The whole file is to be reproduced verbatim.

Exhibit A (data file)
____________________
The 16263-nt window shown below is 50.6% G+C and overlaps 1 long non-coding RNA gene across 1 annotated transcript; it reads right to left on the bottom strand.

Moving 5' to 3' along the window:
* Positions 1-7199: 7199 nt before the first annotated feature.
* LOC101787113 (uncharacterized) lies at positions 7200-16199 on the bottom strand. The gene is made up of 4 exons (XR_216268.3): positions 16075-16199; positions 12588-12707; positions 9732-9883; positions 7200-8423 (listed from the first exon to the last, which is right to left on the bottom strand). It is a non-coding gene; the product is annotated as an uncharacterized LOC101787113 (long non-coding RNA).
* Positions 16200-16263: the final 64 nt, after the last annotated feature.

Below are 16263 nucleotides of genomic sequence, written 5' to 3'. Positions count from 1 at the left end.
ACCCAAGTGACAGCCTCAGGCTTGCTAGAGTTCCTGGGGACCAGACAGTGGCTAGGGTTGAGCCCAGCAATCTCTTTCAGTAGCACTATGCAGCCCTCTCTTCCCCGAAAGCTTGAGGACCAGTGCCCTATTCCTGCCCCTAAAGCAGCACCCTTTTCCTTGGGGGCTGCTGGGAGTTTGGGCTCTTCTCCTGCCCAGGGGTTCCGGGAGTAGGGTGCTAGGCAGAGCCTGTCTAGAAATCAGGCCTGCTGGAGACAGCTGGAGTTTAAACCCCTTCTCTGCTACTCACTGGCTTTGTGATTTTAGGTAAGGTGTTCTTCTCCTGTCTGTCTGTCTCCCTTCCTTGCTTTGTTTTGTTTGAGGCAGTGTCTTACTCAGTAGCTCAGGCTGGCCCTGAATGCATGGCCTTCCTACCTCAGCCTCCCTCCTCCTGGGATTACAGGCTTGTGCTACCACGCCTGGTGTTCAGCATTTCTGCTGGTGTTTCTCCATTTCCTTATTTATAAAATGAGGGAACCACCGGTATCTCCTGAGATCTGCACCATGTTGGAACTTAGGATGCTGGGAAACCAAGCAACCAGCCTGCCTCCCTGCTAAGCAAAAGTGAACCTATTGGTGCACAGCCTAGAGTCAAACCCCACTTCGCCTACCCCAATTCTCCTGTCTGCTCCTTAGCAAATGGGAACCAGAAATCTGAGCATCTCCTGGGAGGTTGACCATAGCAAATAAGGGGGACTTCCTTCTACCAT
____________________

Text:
The 16263-nt window shown below is 50.6% G+C and overlaps 1 long non-coding RNA gene across 1 annotated transcript; it reads right to left on the bottom strand.

Moving 5' to 3' along the window:
* Positions 1-7199: 7199 nt before the first annotated feature.
* LOC101787113 (uncharacterized) lies at positions 7200-16199 on the bottom strand. The gene is made up of 4 exons (XR_216268.3): positions 16075-16199; positions 12588-12707; positions 9732-9883; positions 7200-8423 (listed from the first exon to the last, which is right to left on the bottom strand). It is a non-coding gene; the product is annotated as an uncharacterized LOC101787113 (long non-coding RNA).
* Positions 16200-16263: the final 64 nt, after the last annotated feature.

Below are 16263 nucleotides of genomic sequence, written 5' to 3'. Positions count from 1 at the left end.
ACCCAAGTGACAGCCTCAGGCTTGCTAGAGTTCCTGGGGACCAGACAGTGGCTAGGGTTGAGCCCAGCAATCTCTTTCAGTAGCACTATGCAGCCCTCTCTTCCCCGAAAGCTTGAGGACCAGTGCCCTATTCCTGCCCCTAAAGCAGCACCCTTTTCCTTGGGGGCTGCTGGGAGTTTGGGCTCTTCTCCTGCCCAGGGGTTCCGGGAGTAGGGTGCTAGGCAGAGCCTGTCTAGAAATCAGGCCTGCTGGAGACAGCTGGAGTTTAAACCCCTTCTCTGCTACTCACTGGCTTTGTGATTTTAGGTAAGGTGTTCTTCTCCTGTCTGTCTGTCTCCCTTCCTTGCTTTGTTTTGTTTGAGGCAGTGTCTTACTCAGTAGCTCAGGCTGGCCCTGAATGCATGGCCTTCCTACCTCAGCCTCCCTCCTCCTGGGATTACAGGCTTGTGCTACCACGCCTGGTGTTCAGCATTTCTGCTGGTGTTTCTCCATTTCCTTATTTATAAAATGAGGGAACCACCGGTATCTCCTGAGATCTGCACCATGTTGGAACTTAGGATGCTGGGAAACCAAGCAACCAGCCTGCCTCCCTGCTAAGCAAAAGTGAACCTATTGGTGCACAGCCTAGAGTCAAACCCCACTTCGCCTACCCCAATTCTCCTGTCTGCTCCTTAGCAAATGGGAACCAGAAATCTGAGCATCTCCTGGGAGGTTGACCATAGCAAATAAGGGGGACTTCCTTCTACCAT